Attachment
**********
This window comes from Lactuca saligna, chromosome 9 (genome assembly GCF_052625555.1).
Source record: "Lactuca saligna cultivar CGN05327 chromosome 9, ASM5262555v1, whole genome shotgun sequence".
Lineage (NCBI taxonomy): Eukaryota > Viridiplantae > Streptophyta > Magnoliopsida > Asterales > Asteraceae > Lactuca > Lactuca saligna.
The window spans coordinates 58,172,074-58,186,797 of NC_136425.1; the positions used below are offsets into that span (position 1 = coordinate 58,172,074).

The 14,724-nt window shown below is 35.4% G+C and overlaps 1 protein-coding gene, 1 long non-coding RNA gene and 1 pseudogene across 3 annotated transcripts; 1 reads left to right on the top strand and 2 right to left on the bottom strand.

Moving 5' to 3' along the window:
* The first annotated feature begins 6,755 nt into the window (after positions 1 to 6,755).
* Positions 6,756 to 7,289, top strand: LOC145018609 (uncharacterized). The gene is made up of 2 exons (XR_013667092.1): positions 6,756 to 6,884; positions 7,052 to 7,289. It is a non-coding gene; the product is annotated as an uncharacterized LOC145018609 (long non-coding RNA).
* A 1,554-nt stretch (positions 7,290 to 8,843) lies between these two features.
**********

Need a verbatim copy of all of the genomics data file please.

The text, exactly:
This window comes from Lactuca saligna, chromosome 9 (genome assembly GCF_052625555.1).
Source record: "Lactuca saligna cultivar CGN05327 chromosome 9, ASM5262555v1, whole genome shotgun sequence".
Lineage (NCBI taxonomy): Eukaryota > Viridiplantae > Streptophyta > Magnoliopsida > Asterales > Asteraceae > Lactuca > Lactuca saligna.
The window spans coordinates 58,172,074-58,186,797 of NC_136425.1; the positions used below are offsets into that span (position 1 = coordinate 58,172,074).

The 14,724-nt window shown below is 35.4% G+C and overlaps 1 protein-coding gene, 1 long non-coding RNA gene and 1 pseudogene across 3 annotated transcripts; 1 reads left to right on the top strand and 2 right to left on the bottom strand.

Moving 5' to 3' along the window:
* The first annotated feature begins 6,755 nt into the window (after positions 1 to 6,755).
* Positions 6,756 to 7,289, top strand: LOC145018609 (uncharacterized). The gene is made up of 2 exons (XR_013667092.1): positions 6,756 to 6,884; positions 7,052 to 7,289. It is a non-coding gene; the product is annotated as an uncharacterized LOC145018609 (long non-coding RNA).
* A 1,554-nt stretch (positions 7,290 to 8,843) lies between these two features.